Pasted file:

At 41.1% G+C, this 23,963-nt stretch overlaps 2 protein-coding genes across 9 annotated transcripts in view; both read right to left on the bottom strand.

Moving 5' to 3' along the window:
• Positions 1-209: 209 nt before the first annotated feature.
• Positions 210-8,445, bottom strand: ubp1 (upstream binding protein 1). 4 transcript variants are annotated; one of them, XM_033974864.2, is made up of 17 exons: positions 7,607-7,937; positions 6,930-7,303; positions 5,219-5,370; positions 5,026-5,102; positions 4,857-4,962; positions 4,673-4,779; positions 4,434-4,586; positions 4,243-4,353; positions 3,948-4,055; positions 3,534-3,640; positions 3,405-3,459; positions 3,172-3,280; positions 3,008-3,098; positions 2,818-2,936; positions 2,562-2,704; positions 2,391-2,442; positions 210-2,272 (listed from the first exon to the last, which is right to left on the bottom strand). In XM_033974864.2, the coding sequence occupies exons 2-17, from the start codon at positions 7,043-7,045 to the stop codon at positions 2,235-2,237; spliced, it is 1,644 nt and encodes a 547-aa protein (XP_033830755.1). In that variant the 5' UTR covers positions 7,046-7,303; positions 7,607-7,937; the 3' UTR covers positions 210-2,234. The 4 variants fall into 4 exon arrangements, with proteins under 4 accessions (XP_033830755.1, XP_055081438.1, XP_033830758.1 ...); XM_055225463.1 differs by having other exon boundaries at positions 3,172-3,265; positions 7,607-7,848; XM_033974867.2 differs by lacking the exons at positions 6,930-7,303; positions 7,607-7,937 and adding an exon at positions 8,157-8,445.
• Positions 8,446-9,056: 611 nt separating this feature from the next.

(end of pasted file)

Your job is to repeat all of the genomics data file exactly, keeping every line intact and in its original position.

At 41.1% G+C, this 23,963-nt stretch overlaps 2 protein-coding genes across 9 annotated transcripts in view; both read right to left on the bottom strand.

Moving 5' to 3' along the window:
• Positions 1-209: 209 nt before the first annotated feature.
• Positions 210-8,445, bottom strand: ubp1 (upstream binding protein 1). 4 transcript variants are annotated; one of them, XM_033974864.2, is made up of 17 exons: positions 7,607-7,937; positions 6,930-7,303; positions 5,219-5,370; positions 5,026-5,102; positions 4,857-4,962; positions 4,673-4,779; positions 4,434-4,586; positions 4,243-4,353; positions 3,948-4,055; positions 3,534-3,640; positions 3,405-3,459; positions 3,172-3,280; positions 3,008-3,098; positions 2,818-2,936; positions 2,562-2,704; positions 2,391-2,442; positions 210-2,272 (listed from the first exon to the last, which is right to left on the bottom strand). In XM_033974864.2, the coding sequence occupies exons 2-17, from the start codon at positions 7,043-7,045 to the stop codon at positions 2,235-2,237; spliced, it is 1,644 nt and encodes a 547-aa protein (XP_033830755.1). In that variant the 5' UTR covers positions 7,046-7,303; positions 7,607-7,937; the 3' UTR covers positions 210-2,234. The 4 variants fall into 4 exon arrangements, with proteins under 4 accessions (XP_033830755.1, XP_055081438.1, XP_033830758.1 ...); XM_055225463.1 differs by having other exon boundaries at positions 3,172-3,265; positions 7,607-7,848; XM_033974867.2 differs by lacking the exons at positions 6,930-7,303; positions 7,607-7,937 and adding an exon at positions 8,157-8,445.
• Positions 8,446-9,056: 611 nt separating this feature from the next.